EC: The Glasgow programme is significant. (Glasgow honours Kimuak with a one-week screening programme). They’ve been programming our shorts for seven years. In other places as well. After all, every year we receive requests from festivals to schedule the Kimuak shorts; internationally they know that Basque short films are of good quality. We also receive requests from institutions and associations.

TM: Ohio, Cleveland ... In addition to festivals, the shorts are shown in different places year after year.

EC: And in those places know that they’re Basque. Kimuak is a good way to spread Basque culture to those places.

 

  • The initiative offers new creators the opportunity to distribute their work around the world. Many of these names are now recognized in the film industry. What doors does Kimuak open to these new filmmakers?

TM: It gives them visibility. If you enter Kimuak you know that your work is going to be seen all over the world. It’s your foot in the door, your ‘business card’. Luiso Berdejo, for example, filmed his first feature film with Kevin Costner, and he said that he was already ahead of the game with Kimuak. It was his business card. What we ensure is a strong foothold, and the directors know that their films will be seen.

 

  • What is Kimuak’s procedure, and how can someone present his/her short film? What factors are valued when making the selection?

EC: The process is similar to that of a film festival. The call for proposals opens at the beginning of the year. Projects can be presented by filmmakers and producers from the Basque Country. When the call is closed a professional jury (we don’t participate) makes the selection. There’s no specific score; what is valued is the overall quality. Once the selection is made, distribution begins immediately. For example, the 2018 selection was made on Monday and we have already started sending it to festivals... The material is prepared, subtitled in seven languages, and the festival tour begins.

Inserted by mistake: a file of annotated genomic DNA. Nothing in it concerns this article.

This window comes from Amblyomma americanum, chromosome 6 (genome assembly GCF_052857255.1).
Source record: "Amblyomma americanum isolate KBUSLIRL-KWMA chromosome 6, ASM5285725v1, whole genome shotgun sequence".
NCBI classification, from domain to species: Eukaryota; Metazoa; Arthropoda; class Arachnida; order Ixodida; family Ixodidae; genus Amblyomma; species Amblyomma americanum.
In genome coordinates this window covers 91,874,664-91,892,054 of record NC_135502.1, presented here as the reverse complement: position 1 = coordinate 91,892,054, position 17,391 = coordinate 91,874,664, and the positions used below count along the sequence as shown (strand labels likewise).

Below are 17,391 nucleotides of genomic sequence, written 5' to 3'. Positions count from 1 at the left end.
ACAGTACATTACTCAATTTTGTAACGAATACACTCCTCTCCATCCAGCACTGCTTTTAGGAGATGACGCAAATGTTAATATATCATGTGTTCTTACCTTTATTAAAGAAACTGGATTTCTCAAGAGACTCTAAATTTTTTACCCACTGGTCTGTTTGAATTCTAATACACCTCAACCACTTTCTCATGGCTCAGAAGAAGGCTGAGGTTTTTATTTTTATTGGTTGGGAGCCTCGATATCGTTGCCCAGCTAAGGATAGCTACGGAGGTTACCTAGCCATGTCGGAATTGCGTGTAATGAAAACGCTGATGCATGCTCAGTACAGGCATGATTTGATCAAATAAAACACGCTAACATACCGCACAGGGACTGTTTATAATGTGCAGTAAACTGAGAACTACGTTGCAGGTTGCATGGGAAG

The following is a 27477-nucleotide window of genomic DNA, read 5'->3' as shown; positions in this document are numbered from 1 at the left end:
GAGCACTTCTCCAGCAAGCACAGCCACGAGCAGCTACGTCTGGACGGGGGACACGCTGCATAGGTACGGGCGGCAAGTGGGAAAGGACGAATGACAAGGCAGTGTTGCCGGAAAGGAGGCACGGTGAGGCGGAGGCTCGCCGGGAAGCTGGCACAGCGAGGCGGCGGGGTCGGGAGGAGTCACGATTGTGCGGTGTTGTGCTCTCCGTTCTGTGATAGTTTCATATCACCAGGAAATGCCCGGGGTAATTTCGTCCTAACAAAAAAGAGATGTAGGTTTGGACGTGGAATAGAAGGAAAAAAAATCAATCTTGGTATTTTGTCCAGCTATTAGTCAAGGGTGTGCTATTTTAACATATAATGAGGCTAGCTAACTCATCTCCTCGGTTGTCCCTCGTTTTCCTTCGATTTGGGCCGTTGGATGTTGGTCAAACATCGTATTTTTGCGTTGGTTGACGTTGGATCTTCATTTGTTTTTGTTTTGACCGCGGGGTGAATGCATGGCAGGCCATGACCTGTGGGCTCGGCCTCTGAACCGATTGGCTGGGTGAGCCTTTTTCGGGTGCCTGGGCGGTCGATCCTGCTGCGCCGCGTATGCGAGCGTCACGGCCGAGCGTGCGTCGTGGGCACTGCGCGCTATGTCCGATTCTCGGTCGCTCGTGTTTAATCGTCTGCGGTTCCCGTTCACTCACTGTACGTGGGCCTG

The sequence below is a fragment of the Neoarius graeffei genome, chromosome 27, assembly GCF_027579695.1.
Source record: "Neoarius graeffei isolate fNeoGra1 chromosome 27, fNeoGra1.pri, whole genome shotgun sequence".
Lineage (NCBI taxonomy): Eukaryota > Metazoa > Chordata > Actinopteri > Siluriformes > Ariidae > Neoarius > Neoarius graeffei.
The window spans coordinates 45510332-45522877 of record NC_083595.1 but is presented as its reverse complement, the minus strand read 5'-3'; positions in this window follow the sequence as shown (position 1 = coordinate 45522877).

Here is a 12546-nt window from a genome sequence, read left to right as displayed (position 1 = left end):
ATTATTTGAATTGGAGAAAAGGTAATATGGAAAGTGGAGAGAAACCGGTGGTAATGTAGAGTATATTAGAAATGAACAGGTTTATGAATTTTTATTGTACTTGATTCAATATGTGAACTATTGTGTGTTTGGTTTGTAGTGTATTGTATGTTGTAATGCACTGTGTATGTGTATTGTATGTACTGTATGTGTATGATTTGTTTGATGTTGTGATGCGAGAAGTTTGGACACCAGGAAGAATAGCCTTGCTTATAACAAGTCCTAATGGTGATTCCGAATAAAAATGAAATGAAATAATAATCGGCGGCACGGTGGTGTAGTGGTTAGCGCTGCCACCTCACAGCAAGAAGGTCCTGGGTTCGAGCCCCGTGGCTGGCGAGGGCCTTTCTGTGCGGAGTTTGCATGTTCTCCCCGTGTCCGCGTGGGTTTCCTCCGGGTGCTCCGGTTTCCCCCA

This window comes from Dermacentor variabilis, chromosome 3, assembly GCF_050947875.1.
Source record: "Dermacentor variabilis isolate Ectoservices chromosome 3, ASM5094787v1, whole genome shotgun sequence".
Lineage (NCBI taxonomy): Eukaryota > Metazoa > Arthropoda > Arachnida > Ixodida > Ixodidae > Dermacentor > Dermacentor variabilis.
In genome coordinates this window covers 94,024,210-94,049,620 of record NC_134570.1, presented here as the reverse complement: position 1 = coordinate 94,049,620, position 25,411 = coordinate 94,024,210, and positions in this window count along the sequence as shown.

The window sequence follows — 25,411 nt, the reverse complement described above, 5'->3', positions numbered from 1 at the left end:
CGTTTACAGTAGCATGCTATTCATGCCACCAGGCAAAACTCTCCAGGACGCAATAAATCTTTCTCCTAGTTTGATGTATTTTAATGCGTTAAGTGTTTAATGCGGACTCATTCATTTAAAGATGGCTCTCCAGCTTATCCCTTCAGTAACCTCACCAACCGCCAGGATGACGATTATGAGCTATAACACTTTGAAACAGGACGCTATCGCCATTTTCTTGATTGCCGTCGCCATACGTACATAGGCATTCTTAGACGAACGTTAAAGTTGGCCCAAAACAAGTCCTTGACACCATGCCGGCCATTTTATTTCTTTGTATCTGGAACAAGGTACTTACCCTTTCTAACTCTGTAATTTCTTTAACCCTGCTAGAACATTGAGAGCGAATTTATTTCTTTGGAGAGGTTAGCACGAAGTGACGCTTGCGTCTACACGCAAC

• What would you underline in these 20 years? And how do you see the next 20?

TM: The most important thing that Kimuak has achieved is approachability. We’re not an institution, we’re a tool. And we work very closely with both filmmakers and festivals. We’ve created a meeting point. For me that’s the most important thing, because it’s what has has made this network possible.  

EC: The industry changes so much, so the goal is to try to keep up. We’ll have to see where this path takes us.

TM: There’s room to work, there’s a market and lots of things can be done. I think a kind of short film agency should be created (like they have in France), especially for filmmakers who are starting out: at the level of training, advice ... After all, Kimuak is not designed for new filmmakers, but to value the quality of films. And many good films are left out.

EC: Not all good short films enter Kimuak. All of this film production needs to be managed both here and internationally.